Water runs dry in wells - WALB.com, South Georgia News, Weather, Sports

Water runs dry in wells

June 16, 2006

Albany -- Our rain deficit in Albany is now more than eight inches, and more than just crops and plants are extra dry. Well drillers are responding to more dry wells than usual because of the lack of rain.

Gardening has taken root in the lives of Army and Katie Thomas. The lack of rain has affected their favorite hobby.

"I'm growing greens. I'm trying to grow squash, look at my squash over there how it's withered since it's not rained," said Katie

Katie Thomas is thankful for the steady flow of water she has today. Her water comes from a well, and the rain deficit has caused levels to drop.

"I know that something was wrong when I turned it on and the water didn't come," said Katie Thomas.

The Thomas's had water last night, but when they woke up this morning is when they discovered their pump had gone dry.

It's a problem Neal Eubanks Pump Repair company has had to fix on two different wells in Lee County in less than one week. Repairman Neal Eubanks says the dry weather has caused water levels underground to drop several feet.

"It went down overnight, so the only thing we could do is come on down, pull it out, measure everything, and we went on down below forty feet so they could have plenty of water now," said well repairman Neal Eubanks.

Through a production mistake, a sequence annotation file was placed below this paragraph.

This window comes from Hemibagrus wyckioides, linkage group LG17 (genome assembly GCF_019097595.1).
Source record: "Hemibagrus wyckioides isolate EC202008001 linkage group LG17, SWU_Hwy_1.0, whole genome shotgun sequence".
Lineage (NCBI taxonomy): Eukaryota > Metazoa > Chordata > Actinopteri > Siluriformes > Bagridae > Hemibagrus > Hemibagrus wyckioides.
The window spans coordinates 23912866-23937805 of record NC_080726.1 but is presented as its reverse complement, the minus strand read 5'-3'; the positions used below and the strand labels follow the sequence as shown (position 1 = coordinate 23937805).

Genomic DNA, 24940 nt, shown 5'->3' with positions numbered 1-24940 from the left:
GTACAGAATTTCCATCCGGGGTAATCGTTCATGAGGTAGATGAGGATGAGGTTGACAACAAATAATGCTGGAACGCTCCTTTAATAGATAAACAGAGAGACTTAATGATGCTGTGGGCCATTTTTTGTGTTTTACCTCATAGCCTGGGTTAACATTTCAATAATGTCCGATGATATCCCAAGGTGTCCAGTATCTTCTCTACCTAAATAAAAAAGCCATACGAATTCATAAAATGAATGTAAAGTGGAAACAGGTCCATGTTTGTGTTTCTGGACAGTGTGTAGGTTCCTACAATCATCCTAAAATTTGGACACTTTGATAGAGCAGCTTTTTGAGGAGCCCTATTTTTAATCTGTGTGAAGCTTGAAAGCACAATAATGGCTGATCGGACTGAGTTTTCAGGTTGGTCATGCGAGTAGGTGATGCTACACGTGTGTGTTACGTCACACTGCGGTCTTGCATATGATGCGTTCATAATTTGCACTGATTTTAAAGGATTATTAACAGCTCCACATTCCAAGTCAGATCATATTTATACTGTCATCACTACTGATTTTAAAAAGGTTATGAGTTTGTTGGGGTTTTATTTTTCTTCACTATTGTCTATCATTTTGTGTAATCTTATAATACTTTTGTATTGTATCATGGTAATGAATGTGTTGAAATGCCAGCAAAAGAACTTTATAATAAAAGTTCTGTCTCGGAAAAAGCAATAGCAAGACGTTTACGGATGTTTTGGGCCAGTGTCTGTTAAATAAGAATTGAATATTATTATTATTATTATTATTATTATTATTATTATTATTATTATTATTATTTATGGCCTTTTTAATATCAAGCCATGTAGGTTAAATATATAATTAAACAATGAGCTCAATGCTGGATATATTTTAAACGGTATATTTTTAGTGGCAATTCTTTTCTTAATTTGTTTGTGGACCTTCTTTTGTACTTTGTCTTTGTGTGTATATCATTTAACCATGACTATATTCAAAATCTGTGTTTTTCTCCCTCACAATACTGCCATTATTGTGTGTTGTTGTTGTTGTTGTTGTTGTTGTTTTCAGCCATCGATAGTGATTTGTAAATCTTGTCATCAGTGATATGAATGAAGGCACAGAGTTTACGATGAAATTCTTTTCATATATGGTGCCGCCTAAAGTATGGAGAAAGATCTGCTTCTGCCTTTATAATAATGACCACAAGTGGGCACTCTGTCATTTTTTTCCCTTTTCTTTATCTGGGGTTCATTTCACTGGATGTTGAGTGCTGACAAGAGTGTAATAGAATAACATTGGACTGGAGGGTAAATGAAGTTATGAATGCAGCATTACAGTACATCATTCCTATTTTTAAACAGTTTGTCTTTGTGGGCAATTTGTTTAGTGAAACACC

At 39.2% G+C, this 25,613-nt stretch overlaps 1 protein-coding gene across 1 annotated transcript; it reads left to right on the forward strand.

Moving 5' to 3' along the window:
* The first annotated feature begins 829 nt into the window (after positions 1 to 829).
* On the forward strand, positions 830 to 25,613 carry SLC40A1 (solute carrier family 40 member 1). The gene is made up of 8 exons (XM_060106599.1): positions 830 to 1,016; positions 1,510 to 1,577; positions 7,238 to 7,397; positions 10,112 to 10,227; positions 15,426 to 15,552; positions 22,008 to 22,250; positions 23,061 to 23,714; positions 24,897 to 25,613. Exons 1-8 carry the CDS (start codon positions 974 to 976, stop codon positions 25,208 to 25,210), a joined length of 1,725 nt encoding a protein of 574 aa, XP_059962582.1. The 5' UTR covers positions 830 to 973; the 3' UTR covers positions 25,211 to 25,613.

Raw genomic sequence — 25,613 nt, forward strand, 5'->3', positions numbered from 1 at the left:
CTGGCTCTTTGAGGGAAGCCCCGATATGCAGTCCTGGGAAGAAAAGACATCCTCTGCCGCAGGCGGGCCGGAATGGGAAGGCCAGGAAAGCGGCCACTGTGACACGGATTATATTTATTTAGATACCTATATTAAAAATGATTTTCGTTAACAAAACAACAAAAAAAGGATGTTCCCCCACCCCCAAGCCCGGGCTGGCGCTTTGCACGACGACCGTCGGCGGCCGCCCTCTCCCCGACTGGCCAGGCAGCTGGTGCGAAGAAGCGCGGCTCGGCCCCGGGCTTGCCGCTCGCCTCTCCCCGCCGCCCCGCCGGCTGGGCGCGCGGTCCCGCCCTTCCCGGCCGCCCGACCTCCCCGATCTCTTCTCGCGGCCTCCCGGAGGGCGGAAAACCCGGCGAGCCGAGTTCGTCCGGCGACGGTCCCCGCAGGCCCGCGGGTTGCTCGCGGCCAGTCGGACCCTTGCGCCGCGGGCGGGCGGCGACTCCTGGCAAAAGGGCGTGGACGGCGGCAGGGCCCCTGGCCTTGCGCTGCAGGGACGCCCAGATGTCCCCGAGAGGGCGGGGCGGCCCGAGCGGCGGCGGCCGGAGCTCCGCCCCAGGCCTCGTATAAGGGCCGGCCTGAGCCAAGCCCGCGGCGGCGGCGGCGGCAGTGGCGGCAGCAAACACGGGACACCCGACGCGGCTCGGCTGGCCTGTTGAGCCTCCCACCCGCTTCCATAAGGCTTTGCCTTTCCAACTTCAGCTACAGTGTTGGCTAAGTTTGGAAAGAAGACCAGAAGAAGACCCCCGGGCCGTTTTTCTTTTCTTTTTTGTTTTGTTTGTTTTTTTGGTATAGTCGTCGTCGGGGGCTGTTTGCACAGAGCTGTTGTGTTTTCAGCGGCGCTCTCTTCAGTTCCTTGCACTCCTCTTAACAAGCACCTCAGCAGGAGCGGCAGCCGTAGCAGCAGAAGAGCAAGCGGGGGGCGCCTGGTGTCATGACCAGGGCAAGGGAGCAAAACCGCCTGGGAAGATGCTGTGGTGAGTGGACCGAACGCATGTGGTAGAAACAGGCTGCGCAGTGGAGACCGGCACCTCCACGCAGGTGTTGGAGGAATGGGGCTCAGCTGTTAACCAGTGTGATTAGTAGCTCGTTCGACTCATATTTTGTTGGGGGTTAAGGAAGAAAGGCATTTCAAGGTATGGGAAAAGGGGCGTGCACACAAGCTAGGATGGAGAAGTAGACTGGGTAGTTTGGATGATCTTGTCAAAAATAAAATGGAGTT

The pump on Thomas's well was changed and needed to be lowered. It was an expense that the fixed income couple couldn't handle, without help from their community.

"I thank them, but still I can't say who or where did the money come from, I really don't know that," said Thomas.

The couple is thankful their well is working again and that the kindness of others is one thing that hasn't run dry.

Repairman Neal Eubanks says well-users often don't call in for repairs until a well runs dry or a pump needs to be replaced. He suggests people get their wells checked at least once a year.

Feedback: news@walb.com?subject=DryWells

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